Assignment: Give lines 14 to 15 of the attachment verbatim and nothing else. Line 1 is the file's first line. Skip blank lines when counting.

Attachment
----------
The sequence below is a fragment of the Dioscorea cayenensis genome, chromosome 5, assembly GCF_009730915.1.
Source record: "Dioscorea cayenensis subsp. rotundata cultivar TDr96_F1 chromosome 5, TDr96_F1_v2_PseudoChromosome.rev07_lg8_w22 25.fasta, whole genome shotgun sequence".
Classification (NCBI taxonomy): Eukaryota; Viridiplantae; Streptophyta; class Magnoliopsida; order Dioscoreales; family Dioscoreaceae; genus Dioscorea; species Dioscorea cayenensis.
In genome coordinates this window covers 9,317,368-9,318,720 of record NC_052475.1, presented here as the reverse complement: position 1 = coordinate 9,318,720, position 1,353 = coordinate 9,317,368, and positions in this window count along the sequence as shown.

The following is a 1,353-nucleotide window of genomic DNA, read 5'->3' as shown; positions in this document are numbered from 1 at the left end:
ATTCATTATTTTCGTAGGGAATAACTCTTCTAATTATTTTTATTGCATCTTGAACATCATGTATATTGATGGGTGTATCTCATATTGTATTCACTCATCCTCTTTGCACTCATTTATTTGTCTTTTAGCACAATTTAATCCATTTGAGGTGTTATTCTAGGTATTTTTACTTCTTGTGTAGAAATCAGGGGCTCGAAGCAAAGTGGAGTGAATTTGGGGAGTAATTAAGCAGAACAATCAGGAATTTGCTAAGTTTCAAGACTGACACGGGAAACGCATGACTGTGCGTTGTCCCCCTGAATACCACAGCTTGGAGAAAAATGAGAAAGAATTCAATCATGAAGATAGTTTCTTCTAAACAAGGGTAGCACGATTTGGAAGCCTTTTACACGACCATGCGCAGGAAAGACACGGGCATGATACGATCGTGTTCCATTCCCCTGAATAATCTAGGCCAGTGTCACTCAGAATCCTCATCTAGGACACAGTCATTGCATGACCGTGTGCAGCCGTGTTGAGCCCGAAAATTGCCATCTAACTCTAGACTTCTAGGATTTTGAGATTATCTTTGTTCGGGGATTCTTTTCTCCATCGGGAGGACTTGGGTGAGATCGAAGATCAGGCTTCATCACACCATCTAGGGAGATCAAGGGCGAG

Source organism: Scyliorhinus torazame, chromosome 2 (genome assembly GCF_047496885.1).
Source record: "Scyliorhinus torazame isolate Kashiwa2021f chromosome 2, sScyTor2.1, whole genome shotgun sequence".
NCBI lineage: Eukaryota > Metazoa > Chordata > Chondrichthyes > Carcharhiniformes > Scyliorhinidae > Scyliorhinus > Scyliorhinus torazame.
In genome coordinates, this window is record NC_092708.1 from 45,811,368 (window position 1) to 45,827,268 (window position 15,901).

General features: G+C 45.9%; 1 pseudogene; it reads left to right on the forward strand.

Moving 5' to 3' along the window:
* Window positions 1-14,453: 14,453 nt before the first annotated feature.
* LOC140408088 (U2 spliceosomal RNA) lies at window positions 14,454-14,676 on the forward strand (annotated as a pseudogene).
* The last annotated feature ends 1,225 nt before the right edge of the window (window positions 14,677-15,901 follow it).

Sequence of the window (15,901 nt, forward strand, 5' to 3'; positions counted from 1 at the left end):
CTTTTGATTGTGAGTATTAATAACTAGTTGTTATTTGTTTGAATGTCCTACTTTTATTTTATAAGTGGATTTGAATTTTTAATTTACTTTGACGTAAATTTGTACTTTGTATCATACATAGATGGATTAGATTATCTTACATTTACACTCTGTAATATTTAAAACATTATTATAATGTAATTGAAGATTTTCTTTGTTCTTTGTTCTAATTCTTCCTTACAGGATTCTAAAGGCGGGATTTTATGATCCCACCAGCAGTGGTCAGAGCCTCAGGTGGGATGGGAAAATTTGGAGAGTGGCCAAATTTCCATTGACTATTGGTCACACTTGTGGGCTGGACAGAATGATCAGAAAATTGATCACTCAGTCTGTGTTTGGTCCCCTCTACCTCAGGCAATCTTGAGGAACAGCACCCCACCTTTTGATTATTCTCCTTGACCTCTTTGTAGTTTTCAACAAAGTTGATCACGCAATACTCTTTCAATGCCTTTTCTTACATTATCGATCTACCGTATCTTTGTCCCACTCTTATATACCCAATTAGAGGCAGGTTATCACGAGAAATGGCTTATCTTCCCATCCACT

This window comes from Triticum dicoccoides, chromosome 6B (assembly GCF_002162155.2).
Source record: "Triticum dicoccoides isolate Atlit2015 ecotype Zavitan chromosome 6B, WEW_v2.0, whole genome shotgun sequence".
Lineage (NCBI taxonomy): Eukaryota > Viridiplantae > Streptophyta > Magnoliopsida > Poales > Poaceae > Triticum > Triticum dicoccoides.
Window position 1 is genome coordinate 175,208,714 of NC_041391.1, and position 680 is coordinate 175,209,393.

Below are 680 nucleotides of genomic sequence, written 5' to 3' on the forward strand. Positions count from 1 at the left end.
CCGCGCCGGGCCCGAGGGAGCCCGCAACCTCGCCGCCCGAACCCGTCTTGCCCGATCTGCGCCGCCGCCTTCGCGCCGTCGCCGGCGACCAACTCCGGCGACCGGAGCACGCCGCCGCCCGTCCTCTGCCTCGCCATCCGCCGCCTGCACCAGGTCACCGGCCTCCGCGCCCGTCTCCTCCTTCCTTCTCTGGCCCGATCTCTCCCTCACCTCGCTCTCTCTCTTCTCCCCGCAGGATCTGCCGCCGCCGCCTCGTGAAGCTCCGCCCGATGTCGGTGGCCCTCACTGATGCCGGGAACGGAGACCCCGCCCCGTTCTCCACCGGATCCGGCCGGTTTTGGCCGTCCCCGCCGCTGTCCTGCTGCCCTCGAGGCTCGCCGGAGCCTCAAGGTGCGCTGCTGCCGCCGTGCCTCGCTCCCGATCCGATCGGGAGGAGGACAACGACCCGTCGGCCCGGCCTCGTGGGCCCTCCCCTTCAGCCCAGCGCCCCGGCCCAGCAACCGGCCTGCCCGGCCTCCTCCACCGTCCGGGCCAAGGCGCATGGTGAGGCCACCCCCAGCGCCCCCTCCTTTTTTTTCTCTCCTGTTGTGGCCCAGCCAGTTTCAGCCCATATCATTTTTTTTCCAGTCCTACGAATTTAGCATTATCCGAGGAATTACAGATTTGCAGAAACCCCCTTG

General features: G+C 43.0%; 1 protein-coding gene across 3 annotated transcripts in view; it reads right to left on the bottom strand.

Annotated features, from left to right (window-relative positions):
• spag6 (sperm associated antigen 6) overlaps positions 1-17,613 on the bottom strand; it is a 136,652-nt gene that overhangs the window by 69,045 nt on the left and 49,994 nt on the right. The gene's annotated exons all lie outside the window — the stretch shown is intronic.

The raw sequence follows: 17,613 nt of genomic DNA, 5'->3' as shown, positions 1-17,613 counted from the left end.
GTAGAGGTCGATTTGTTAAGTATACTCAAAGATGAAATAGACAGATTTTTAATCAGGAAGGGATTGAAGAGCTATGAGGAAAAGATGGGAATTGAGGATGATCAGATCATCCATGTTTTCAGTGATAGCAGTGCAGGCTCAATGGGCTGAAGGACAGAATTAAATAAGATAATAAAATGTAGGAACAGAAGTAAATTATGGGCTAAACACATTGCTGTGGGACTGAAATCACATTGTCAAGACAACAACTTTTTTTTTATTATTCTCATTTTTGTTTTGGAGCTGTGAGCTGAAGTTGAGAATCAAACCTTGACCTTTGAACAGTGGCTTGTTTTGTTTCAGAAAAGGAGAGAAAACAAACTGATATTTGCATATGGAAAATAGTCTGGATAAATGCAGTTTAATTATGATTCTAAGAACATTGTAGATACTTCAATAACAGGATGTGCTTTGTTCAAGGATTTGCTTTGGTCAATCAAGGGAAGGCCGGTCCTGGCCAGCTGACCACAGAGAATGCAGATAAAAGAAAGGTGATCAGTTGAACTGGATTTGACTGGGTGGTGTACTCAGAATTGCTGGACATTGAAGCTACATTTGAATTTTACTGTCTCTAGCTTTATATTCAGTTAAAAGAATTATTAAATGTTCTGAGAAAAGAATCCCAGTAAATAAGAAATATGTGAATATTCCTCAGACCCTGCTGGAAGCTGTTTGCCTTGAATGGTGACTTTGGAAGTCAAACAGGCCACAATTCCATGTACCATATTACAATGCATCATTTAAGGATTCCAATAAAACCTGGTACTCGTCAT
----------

* LOC140408088 (U2 spliceosomal RNA) lies at window positions 14,454-14,676 on the forward strand (annotated as a pseudogene).
* The last annotated feature ends 1,225 nt before the right edge of the window (window positions 14,677-15,901 follow it).